13. Mike Riscili
    Denise Moss:  [T]he Muslim world needs as much exposure to Western Christian-Judeo thought as possible.  Open your doors.   

    The issue isn’t so much opening the doors. Opening the doors in a Christian sense means inviting Muslims to the preaching of the Gospel, but that is not what is happening here. 

    I can’t imagine God’s people of the Old Testament opening up Temple to the idolators and sun worshippers.   All are invited in to hear the preaching of the Gospel but I am not aware of any Christian theology that allows for the worshiping of other gods.

    Let’s assume for a minute that the roles are reversed.  Do you think for one minute that the mosque would open its doors to allow the worship of Christ?  Of course, our response should not be based on the actions of others, but Christianity is about one thing; Christ.  While kindness and charity are fruits of the spirit, tolerance of other gods was most certainly not preached by Christ or his followers. By allowing the worship of other gods, I can only come to the conclusion that they are being un-Christian.  

  14. StickerShock

     Denise, Christians consider Jews our faith forefathers.  Jewish and Christian houses of worship of most denominations are commonly shared.  I also attended ecumeneical services at my Catholic Church (Catholic/Jewish/Protestant celebrants) all the time back in the late 60s.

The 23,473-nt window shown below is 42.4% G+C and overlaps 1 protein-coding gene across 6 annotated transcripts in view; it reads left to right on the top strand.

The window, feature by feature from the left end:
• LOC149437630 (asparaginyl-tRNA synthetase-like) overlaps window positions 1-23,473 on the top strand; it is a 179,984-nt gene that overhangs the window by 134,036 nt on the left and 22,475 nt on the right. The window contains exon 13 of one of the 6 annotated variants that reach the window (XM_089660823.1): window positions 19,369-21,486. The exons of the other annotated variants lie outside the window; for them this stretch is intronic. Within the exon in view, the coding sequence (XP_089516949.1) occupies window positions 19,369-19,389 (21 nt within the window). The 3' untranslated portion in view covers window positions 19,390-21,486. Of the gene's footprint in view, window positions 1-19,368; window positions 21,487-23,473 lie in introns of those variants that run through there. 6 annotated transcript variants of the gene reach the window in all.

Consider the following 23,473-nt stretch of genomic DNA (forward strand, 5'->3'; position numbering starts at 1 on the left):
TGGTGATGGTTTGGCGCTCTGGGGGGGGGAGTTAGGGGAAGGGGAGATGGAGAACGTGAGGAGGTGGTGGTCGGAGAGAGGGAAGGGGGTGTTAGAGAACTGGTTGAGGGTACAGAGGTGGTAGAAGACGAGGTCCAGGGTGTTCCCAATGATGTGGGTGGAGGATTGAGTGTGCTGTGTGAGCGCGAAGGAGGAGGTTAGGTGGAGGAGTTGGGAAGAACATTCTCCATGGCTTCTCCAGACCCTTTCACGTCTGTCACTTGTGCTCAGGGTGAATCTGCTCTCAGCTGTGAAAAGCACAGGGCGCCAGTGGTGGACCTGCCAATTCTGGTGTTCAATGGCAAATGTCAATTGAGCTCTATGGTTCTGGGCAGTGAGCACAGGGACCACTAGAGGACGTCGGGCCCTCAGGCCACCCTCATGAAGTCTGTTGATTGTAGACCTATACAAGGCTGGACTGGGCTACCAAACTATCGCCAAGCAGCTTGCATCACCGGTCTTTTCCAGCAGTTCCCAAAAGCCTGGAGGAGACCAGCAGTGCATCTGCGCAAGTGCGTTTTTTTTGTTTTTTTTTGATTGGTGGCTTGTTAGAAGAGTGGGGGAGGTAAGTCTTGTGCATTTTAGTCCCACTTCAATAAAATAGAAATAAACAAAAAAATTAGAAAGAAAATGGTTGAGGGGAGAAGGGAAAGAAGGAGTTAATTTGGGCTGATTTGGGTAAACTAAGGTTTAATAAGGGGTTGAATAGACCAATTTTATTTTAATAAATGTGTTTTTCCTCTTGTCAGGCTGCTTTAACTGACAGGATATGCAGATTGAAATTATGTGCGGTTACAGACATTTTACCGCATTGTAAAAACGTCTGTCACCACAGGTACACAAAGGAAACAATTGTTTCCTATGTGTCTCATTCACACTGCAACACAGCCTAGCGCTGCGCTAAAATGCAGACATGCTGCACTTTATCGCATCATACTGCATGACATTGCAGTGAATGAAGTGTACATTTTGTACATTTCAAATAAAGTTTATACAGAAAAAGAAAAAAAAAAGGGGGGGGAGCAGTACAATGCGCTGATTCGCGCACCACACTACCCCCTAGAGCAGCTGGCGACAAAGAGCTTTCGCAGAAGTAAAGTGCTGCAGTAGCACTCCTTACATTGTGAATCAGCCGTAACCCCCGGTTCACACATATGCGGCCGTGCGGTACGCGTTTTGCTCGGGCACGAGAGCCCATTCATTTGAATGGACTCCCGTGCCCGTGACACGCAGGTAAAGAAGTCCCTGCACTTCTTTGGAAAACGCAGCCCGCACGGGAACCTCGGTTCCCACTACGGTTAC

But JudeoChristian & Muslim faiths are oil and water, as Your grace points out. 

  15. Charlie Dameron
    Jan-Michael Rives: Uhhh… no? Inviting Muslims to worship in a Christian church is demeaning to both Islam and Christianity in the sense that it lumps them together as just two flavors of some wacky thing called religion. The advocates of this sort of thing, I suspect, are themselves irreligious. We’re talking about mutually exclusive belief systems here! It cannot be the goal of a reasonable Muslim to help a Christian study Christianity, or vice versa.

    I would challenge the idea that Christianity and Islam are “mutually exclusive.” Exclusionary reasoning leads down ugly paths. For instance, we might argue that Catholicism and Protestantism are “mutually exclusive.” Or that Lutheranism and Episcopalianism are “mutually exclusive.” Nick Stuart’s contention that anyone who accepts the Apostle’s Creed is basically on the same page is an arbitrary one. One could also argue that the Eucharist distinguishes “authentic” Christianity from other strands.

    The worship of God is a beautiful thing, and it’s a perfectly Christian thing to do to open one’s doors so that others may worship Him in the manner of their families and ancestors.

  16. Brian Watt

    Let them gather in their own homes or in the case of Imam Rauf his two-room apartment. Thanks to the recession there is so much empty commercial space available that this should not be an issue. It is an issue, because it is a veiled attempt to supplant Christianity.

    Any Christian who needs to have a place to pray shouldn’t be turned away from his or her church because a Muslim service is going on.

    Can Catholics conduct a mass in Mecca? When we will be allowed permission for that? How about building churches throughout Saudi Arabia? How’s that going?

    Just curious why these Muslim contingents aren’t pressing rabbis to make synagogues available. 

  17. Western Chauvinist